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Short-term phenotypic plasticity in long-chain cuticular hydrocarbons

Thomas, Melissa L., Simmons, Leigh W.
Proceedings 2011 v.278 no.1721 pp. 3123-3128
Teleogryllus oceanicus, arthropods, hydrocarbons, males, ornamental birds, phenotypic plasticity, social dominance, solid phase extraction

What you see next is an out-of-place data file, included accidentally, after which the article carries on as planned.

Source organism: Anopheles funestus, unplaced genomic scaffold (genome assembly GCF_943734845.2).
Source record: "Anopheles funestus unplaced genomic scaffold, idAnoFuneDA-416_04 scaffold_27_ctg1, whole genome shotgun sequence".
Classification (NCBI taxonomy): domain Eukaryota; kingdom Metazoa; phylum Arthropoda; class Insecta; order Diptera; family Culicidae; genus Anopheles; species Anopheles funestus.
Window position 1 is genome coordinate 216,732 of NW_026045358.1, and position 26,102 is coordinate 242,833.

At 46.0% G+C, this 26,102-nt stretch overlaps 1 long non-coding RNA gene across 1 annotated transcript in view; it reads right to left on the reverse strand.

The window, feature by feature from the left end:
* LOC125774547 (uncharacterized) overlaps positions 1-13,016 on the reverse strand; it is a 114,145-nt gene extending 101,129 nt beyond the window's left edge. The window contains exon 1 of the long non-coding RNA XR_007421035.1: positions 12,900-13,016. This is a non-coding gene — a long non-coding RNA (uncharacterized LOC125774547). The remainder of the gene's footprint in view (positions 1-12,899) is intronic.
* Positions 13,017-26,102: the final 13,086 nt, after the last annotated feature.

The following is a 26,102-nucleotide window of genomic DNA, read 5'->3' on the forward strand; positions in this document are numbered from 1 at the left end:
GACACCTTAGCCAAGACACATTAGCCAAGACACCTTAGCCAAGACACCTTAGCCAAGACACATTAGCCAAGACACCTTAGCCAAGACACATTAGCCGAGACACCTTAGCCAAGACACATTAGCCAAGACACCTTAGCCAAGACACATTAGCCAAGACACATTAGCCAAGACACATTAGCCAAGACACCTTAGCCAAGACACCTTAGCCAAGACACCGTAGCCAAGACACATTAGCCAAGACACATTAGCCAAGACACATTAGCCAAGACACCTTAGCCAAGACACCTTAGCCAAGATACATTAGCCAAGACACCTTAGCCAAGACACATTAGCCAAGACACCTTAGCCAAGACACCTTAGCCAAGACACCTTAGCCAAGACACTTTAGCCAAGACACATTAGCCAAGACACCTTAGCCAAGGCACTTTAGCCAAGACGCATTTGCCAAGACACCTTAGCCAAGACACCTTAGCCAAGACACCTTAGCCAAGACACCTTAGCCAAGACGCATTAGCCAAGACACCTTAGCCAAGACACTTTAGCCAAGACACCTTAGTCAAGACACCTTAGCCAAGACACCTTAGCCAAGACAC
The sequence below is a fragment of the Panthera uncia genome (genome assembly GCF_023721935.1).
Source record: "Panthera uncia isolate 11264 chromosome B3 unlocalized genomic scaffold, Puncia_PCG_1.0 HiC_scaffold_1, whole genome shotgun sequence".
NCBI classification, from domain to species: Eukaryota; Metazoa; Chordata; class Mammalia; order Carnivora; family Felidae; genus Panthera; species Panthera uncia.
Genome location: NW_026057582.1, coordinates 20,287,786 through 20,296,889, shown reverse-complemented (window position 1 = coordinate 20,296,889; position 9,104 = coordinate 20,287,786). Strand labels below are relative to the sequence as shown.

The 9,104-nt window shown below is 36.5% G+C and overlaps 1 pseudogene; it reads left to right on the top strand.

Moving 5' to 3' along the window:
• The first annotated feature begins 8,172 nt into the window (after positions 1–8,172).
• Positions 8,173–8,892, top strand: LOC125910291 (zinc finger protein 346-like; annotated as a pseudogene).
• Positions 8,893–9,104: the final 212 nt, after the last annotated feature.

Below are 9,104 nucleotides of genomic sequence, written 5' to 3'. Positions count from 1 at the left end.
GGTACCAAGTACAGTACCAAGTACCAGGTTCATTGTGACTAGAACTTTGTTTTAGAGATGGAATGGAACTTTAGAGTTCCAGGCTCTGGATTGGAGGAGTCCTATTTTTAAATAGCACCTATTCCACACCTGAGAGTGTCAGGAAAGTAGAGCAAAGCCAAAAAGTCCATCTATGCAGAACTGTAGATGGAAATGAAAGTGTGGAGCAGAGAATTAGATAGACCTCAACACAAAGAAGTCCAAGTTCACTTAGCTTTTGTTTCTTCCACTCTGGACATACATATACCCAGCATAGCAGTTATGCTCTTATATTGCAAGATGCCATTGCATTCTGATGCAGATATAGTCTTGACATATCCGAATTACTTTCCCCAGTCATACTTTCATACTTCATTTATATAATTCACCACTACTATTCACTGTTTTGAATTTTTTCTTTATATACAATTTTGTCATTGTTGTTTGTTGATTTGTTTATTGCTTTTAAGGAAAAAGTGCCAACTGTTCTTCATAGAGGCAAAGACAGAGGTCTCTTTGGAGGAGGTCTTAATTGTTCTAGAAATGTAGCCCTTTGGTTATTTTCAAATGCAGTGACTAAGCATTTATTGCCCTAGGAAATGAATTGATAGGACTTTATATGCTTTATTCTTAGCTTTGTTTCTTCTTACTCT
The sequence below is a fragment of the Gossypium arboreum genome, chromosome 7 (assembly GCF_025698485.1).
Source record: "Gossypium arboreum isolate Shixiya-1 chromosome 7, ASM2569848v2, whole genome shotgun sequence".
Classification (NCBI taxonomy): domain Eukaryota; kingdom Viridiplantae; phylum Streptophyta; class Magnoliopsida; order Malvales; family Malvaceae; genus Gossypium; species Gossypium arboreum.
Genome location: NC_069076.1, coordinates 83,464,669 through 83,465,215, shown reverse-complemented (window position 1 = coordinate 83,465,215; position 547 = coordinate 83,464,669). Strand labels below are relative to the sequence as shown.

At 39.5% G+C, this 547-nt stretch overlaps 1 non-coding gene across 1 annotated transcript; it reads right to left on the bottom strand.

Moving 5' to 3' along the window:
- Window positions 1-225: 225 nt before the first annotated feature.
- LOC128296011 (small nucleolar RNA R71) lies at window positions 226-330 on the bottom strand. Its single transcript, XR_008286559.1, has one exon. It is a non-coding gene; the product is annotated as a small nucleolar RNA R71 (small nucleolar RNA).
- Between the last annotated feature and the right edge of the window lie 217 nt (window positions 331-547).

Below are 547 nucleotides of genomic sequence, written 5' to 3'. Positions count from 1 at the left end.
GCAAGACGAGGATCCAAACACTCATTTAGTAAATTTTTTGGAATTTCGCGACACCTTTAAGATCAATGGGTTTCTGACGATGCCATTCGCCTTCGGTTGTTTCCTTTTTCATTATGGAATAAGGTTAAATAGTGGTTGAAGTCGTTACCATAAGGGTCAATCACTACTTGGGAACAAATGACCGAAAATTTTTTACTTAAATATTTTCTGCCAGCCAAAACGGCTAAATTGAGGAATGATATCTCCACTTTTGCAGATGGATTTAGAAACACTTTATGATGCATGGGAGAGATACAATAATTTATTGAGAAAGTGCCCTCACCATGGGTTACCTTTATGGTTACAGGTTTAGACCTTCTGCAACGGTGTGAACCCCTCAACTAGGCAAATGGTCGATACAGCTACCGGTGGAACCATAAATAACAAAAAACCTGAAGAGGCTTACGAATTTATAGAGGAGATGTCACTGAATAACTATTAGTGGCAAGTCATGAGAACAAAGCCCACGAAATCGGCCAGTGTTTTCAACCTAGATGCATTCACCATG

Cuticular hydrocarbons provide arthropods with the chemical equivalent of the visually extravagant plumage of birds. Their long chain length, together with the number and variety of positions in which methyl branches and double bonds occur, provide cuticular hydrocarbons with an extraordinary level of information content. Here, we demonstrate phenotypic plasticity in an individual's cuticular hydrocarbon profile. Using solid-phase microextraction, a chemical technique that enables multiple sampling of the same individual, we monitor short-term changes in cuticular hydrocarbon profiles of individual crickets, Teleogryllus oceanicus, in response to a social challenge. We experimentally manipulate the dominance status of males and find that dominant males, on losing fights with other dominant males, change their hydrocarbon profile to more closely resemble that of a subordinate. This result demonstrates that cuticular hydrocarbons can be far more responsive to changes in social dominance than previously realized.